"I had to get down on the ground, right there, and cover my head," she said. "It was two seconds of everything shifting, moving around, and it was all over."
When Blomquist stood up again, half her house was in ruins. In the moments after the tornado lifted, she walked around her home in disbelief. Swamp coolers, boards, branches and roofing from three different houses sat in her living room. But she found comfort once she wandered out to the street.
"I started checking on the neighbors, too. We wanted to make sure everyone was OK, that they were safe," she said. That was good for me. When I saw everyone else was safe, it calmed me down quite a bit."
--RELATED: Tornado touches down in
"Most of that, pretty much all of it, is personal property damage," he said. "There were a few city signs bent or damaged and we lost a few trees ... we have no further information at this time."
Although the tornado took a big toll on homes and city staff, Hanson said he's pleased with the way the community came together during the storm and the cleanup.
"The thing that I think was most impressive is how it brought the cities, the county and residents together in a real positive way," he said. "The tornado also gave us an opportunity to see how our emergency plan worked, how well our staff was trained ... things went very well. We worked well with other government agencies in the area."
Tornados are rare in
"I think overall, this thing ran about as smoothly as anything in recent memory," he said. "We had so many neighboring cities that were willing to help."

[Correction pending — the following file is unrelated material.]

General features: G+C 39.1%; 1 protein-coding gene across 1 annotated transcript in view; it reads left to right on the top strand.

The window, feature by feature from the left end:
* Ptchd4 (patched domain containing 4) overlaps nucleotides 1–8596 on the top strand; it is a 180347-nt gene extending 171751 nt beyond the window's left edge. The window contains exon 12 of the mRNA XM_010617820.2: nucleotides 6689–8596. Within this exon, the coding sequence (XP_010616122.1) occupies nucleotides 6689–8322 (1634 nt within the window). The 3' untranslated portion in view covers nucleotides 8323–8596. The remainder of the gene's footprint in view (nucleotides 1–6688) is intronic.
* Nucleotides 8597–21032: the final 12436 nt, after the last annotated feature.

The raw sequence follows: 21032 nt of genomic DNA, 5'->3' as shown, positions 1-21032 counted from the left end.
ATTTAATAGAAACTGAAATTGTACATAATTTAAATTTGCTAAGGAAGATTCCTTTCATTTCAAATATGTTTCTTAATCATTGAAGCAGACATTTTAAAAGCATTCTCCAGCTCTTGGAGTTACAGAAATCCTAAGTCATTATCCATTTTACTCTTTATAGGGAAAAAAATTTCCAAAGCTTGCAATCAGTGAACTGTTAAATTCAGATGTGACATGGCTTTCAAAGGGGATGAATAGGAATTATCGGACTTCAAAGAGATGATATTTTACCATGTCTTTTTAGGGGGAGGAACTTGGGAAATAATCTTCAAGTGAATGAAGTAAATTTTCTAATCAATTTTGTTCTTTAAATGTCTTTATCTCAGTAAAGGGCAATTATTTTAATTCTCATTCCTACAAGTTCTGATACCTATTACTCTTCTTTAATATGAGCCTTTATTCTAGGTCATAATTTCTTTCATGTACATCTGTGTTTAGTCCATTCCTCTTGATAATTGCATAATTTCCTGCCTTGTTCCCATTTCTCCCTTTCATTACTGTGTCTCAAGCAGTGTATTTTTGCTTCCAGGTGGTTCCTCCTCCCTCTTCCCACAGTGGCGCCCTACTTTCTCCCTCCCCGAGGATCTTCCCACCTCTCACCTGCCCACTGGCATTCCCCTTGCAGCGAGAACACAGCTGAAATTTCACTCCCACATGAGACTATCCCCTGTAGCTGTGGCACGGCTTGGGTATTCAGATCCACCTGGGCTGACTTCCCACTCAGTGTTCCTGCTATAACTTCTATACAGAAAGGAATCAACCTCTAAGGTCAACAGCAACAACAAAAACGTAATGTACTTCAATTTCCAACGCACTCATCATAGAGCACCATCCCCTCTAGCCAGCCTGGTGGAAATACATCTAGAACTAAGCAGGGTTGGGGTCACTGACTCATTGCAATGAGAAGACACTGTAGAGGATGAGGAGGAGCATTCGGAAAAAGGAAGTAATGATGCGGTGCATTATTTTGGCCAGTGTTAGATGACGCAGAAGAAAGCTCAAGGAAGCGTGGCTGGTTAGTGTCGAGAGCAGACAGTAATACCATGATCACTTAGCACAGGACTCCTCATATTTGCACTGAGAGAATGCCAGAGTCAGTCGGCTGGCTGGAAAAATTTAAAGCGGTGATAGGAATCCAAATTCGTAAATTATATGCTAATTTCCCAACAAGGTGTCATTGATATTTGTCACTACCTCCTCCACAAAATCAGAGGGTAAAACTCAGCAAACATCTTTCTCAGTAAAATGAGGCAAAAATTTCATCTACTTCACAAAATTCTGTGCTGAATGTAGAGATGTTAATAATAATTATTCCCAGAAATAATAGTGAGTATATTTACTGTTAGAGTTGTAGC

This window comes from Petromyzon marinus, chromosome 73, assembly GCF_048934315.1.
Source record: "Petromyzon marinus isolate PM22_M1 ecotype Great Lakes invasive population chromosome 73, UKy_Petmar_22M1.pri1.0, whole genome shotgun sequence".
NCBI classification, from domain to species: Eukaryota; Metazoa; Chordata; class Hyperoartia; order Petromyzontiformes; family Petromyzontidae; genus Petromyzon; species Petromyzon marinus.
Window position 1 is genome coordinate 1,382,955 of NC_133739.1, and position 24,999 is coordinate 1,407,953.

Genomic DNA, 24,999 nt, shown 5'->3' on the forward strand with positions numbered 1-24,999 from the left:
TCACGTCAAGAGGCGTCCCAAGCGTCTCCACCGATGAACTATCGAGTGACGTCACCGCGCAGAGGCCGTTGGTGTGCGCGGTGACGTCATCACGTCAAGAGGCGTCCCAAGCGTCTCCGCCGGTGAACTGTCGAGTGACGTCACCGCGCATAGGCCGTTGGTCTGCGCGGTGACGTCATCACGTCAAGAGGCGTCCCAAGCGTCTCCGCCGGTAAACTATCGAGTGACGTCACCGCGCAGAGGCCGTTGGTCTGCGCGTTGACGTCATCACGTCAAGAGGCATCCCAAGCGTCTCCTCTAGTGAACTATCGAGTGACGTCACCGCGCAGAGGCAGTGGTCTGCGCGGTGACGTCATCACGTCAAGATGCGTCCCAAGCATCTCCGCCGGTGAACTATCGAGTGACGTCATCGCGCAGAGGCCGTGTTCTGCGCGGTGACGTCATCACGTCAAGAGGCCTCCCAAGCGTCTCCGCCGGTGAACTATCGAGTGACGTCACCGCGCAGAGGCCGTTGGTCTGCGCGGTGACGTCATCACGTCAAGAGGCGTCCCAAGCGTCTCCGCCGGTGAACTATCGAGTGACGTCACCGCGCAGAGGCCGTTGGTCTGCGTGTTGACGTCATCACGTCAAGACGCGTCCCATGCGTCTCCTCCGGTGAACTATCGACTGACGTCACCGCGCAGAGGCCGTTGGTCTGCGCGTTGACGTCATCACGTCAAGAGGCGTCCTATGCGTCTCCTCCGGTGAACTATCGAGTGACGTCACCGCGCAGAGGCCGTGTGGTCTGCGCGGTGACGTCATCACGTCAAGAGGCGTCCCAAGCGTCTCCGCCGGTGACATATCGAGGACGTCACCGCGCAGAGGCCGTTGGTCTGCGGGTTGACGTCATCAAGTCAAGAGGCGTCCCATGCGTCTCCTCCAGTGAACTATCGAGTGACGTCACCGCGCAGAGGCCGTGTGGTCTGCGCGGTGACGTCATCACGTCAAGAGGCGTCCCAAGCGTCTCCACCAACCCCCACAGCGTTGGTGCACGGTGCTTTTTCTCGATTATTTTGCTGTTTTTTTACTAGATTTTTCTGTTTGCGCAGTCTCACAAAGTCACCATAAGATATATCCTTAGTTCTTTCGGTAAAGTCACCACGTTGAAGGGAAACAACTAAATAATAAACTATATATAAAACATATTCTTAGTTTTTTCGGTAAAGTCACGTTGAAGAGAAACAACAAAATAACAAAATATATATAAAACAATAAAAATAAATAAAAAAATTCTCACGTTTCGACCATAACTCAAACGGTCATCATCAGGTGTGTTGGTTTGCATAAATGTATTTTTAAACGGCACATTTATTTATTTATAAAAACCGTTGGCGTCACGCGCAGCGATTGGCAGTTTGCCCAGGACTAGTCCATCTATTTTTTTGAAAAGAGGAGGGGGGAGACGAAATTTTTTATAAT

Law enforcement received only a report of a stolen Xbox console, which Hutchison called "impressive" considering widespread news that so many homes sat unoccupied following the storm. There were no reports of serious injuries or deaths.
One snag many officials noticed with the tornado was the loss of communication platforms so prevalent now -- like mobile phones, internet access and social media.
"A lot of cell towers were damaged," Hutchison said. "That was an issue for us, we're looking at ways to that overcome in the future."
"That really restricted our ability to reach out to the media and to others who (wanted) information from us," he said. "We're going to take a look at that. ... It was a great lesson learned, having a fully operational city hall with a generator is critical."
Hanson said around 2,000 volunteers turned out to help clear downed trees and damaged homes in the days following the storm.
In the hour after the
"A lot of things were just totally soaked. Most of what we grabbed were clothes," she said. "All the furniture was gone. It's just not in good condition."
An insurance adjuster said the home, where the Blomquists have lived for six years, is a total loss. She is currently staying at the
Blomquist has fallen behind in her last semester in school. Still, she has managed to carry on with a positive outlook.
"One step at a time, right?" she said. "I've told myself not to be emotional, at least I'm alive."
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